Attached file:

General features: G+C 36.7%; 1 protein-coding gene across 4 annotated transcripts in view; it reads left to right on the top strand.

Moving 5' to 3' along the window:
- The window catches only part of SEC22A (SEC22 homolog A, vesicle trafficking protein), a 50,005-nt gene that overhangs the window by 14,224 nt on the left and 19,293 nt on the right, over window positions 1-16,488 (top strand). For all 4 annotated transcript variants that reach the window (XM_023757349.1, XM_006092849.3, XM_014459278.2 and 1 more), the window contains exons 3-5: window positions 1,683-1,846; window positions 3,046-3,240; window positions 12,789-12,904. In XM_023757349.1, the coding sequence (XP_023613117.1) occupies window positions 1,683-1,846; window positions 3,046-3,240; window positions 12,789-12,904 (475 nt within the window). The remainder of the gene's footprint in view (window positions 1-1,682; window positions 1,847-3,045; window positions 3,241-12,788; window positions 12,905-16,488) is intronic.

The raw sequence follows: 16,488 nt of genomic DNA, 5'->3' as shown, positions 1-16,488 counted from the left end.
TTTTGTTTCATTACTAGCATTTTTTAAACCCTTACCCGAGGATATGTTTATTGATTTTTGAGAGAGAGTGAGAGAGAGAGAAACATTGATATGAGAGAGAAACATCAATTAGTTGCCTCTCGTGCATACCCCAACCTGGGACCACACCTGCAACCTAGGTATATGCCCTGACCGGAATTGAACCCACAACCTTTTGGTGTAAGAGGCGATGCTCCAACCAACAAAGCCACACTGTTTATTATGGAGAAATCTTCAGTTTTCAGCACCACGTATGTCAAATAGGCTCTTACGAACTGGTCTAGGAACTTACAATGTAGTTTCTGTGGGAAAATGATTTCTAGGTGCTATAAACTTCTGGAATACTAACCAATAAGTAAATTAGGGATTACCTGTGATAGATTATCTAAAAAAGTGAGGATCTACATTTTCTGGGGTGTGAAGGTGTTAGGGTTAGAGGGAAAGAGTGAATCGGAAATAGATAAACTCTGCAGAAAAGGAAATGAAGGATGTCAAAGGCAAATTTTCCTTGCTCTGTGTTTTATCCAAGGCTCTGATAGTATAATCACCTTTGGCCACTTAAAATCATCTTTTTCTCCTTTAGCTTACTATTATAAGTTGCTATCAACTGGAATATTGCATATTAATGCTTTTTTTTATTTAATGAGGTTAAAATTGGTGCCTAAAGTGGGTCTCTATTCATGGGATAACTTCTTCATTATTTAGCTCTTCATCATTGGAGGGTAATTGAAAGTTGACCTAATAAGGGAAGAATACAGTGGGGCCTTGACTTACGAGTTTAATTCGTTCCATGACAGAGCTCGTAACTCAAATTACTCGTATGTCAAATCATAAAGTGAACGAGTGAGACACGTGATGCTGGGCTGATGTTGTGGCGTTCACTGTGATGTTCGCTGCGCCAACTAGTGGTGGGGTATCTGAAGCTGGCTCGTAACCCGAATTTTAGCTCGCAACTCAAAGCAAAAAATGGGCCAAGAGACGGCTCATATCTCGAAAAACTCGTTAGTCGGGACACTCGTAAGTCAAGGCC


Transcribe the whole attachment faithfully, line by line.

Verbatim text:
General features: G+C 36.7%; 1 protein-coding gene across 4 annotated transcripts in view; it reads left to right on the top strand.

Moving 5' to 3' along the window:
- The window catches only part of SEC22A (SEC22 homolog A, vesicle trafficking protein), a 50,005-nt gene that overhangs the window by 14,224 nt on the left and 19,293 nt on the right, over window positions 1-16,488 (top strand). For all 4 annotated transcript variants that reach the window (XM_023757349.1, XM_006092849.3, XM_014459278.2 and 1 more), the window contains exons 3-5: window positions 1,683-1,846; window positions 3,046-3,240; window positions 12,789-12,904. In XM_023757349.1, the coding sequence (XP_023613117.1) occupies window positions 1,683-1,846; window positions 3,046-3,240; window positions 12,789-12,904 (475 nt within the window). The remainder of the gene's footprint in view (window positions 1-1,682; window positions 1,847-3,045; window positions 3,241-12,788; window positions 12,905-16,488) is intronic.

The raw sequence follows: 16,488 nt of genomic DNA, 5'->3' as shown, positions 1-16,488 counted from the left end.
TTTTGTTTCATTACTAGCATTTTTTAAACCCTTACCCGAGGATATGTTTATTGATTTTTGAGAGAGAGTGAGAGAGAGAGAAACATTGATATGAGAGAGAAACATCAATTAGTTGCCTCTCGTGCATACCCCAACCTGGGACCACACCTGCAACCTAGGTATATGCCCTGACCGGAATTGAACCCACAACCTTTTGGTGTAAGAGGCGATGCTCCAACCAACAAAGCCACACTGTTTATTATGGAGAAATCTTCAGTTTTCAGCACCACGTATGTCAAATAGGCTCTTACGAACTGGTCTAGGAACTTACAATGTAGTTTCTGTGGGAAAATGATTTCTAGGTGCTATAAACTTCTGGAATACTAACCAATAAGTAAATTAGGGATTACCTGTGATAGATTATCTAAAAAAGTGAGGATCTACATTTTCTGGGGTGTGAAGGTGTTAGGGTTAGAGGGAAAGAGTGAATCGGAAATAGATAAACTCTGCAGAAAAGGAAATGAAGGATGTCAAAGGCAAATTTTCCTTGCTCTGTGTTTTATCCAAGGCTCTGATAGTATAATCACCTTTGGCCACTTAAAATCATCTTTTTCTCCTTTAGCTTACTATTATAAGTTGCTATCAACTGGAATATTGCATATTAATGCTTTTTTTTATTTAATGAGGTTAAAATTGGTGCCTAAAGTGGGTCTCTATTCATGGGATAACTTCTTCATTATTTAGCTCTTCATCATTGGAGGGTAATTGAAAGTTGACCTAATAAGGGAAGAATACAGTGGGGCCTTGACTTACGAGTTTAATTCGTTCCATGACAGAGCTCGTAACTCAAATTACTCGTATGTCAAATCATAAAGTGAACGAGTGAGACACGTGATGCTGGGCTGATGTTGTGGCGTTCACTGTGATGTTCGCTGCGCCAACTAGTGGTGGGGTATCTGAAGCTGGCTCGTAACCCGAATTTTAGCTCGCAACTCAAAGCAAAAAATGGGCCAAGAGACGGCTCATATCTCGAAAAACTCGTTAGTCGGGACACTCGTAAGTCAAGGCC